This doubt gives Gawain courage enough not to flinch in the next attempt, where the Green Knight is the one to stop it this time; by the third attempt, Gawain’s fail will have its consequence: “a mere snick on the side” (Sir Gawain l. 312). Gawain thinks that he has been able to keep his fame, a clear identity, and his life; but as the Green Knight reveals his identity and his real scheme, Gawain is confronted with another test that will finally forced him to rethink what does it mean to be a knight and the representative of Arthur’s court. The discovery of Morgan the Fay’s plan reminds Gawain-and the readers-that “Arthur is not his only kin [and] that [her] blood also flows in his veins” (Benson 32); that evil is also part of him, at the end he becomes a flawed hero.
But he is a flawed hero that recognizes his errors and the girdle becomes a constant reminder of his humanity; he learns that a “man can conceal sin but not dissever from it” (Sir Gawain l. 2511) and it will be this reminder that will help him to mature and at the end be able to construct an identity of his own. The flaws that Gawain acknowledges in him-cowardice, lack of loyalty, presence of evil-are reasons to erase his identity as a knight, but at the same time they are reason enough for him to realize an identity that resembles more to the human than to the courteous.
Sir Gawain and the Green Knight becomes a romance that questions the identity of the genre itself; although it wants men to identify with an ideal: chivalry, it also wants them to realize that is not an identity that they can live by all the time. The romance reminds all of its readers that they are humans and therefore they will have flaws; at the end the Gawain-poet is able to see a world outside court, even when the hero returns with Arthur all the knights will be reminded of his adventure by the baldric they will wear.
Romances are known by the portrait of a life where the impurities of reality are purged and chivalry is idealized; this romance removes itself from this pattern and is able to present a “critical perspective that calls social ideals or practices into question” (Companion 1). In this same spirit, Jean de Meun’s Le Roman de la Rose could be seen as an attempt to question the social codes of “courtly love” and change the ideals that Guillaume de Lorris had established; but this romance doesn’t fulfill his goal in the same prolific way that Sir Gawain and the Green Knight does.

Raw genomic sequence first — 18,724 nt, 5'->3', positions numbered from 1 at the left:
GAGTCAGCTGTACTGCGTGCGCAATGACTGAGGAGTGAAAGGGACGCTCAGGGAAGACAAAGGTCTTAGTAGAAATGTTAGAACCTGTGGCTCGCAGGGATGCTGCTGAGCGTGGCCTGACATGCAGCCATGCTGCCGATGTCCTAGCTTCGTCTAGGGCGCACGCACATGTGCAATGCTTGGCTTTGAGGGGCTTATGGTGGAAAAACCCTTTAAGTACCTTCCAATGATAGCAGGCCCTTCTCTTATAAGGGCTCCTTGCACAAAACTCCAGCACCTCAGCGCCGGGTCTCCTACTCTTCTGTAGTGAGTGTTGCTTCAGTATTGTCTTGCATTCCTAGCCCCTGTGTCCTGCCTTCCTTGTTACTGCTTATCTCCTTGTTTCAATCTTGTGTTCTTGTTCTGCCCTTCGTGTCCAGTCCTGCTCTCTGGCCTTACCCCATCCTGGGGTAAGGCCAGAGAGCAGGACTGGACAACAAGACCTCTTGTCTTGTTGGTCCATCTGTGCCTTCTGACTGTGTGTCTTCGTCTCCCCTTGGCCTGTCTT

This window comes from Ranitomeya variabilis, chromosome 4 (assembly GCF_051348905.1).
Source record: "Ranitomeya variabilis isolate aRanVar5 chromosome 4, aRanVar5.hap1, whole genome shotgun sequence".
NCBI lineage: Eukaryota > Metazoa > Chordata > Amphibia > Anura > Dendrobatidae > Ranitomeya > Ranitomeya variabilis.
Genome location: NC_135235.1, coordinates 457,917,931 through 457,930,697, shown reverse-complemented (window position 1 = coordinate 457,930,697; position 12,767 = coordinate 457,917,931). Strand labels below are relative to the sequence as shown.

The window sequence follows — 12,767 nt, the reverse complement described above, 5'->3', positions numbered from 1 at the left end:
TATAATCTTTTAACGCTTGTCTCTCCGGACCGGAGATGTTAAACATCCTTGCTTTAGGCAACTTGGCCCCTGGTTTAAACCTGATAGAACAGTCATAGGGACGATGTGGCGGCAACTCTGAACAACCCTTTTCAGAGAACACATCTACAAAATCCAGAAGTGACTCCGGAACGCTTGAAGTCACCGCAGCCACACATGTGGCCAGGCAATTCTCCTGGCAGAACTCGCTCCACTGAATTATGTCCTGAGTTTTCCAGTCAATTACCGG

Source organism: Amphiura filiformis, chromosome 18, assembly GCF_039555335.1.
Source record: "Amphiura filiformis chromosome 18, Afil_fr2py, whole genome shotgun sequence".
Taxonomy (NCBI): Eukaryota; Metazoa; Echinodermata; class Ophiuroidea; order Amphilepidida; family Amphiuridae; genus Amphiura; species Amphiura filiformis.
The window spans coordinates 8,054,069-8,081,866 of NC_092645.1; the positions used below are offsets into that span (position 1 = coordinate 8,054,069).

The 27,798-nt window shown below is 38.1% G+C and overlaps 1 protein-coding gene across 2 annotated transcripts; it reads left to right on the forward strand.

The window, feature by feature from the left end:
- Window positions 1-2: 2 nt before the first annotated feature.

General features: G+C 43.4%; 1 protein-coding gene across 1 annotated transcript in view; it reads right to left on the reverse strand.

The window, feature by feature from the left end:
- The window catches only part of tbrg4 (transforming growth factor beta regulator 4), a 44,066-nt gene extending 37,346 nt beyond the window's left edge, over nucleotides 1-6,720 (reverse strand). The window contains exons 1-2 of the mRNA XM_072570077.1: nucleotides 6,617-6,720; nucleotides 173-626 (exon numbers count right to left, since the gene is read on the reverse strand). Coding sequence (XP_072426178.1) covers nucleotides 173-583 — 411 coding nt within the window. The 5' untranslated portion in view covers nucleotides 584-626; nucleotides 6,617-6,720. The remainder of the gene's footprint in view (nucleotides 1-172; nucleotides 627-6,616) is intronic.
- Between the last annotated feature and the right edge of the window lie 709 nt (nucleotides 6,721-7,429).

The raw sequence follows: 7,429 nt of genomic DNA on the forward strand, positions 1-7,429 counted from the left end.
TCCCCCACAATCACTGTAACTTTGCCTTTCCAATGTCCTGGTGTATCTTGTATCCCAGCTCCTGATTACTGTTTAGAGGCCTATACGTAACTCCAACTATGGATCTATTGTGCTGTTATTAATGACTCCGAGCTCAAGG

The main characters in Le Roman de la Rose and Sir Gawain and the Green Knight are capable of finding an identity that suits them; the different paths that each characters takes-“courtly love” and chivalry-were the highest ideals in medieval times for any man in the world of the court. Each character becomes a role model for young men when they are confronted with their future; the tests that each character has to surpass in order to reaffirm his identity are evidence that is possible to construct an identity and keep doing it no matter the problems that arise.
Because of the time difference between these romances-and maybe because of their culture of origin-each process of construction of identity is presented in different ways. Le Roman de la Rose was written early in the Middle Ages-year 1225-when these ideals were still a convention; while Sir Gawain and the Green Knight-year 1400-was written in a time when these social conventions were starting to fall apart and people were starting to questioned them.
It is important to realize that both romances deal with themes that remind the reader of his humanity: love as one of the most human feelings, and the possibility of failing and learning from your mistakes. As much as these romances work to help young men to construct a solid and unify identity, the reader has to bear in mind that in order for the characters to achieve this, the poet disassociates the identity of others: the lady in Le Roman de la Rose, and Bertilak in Sir Gawain and the Green Knight.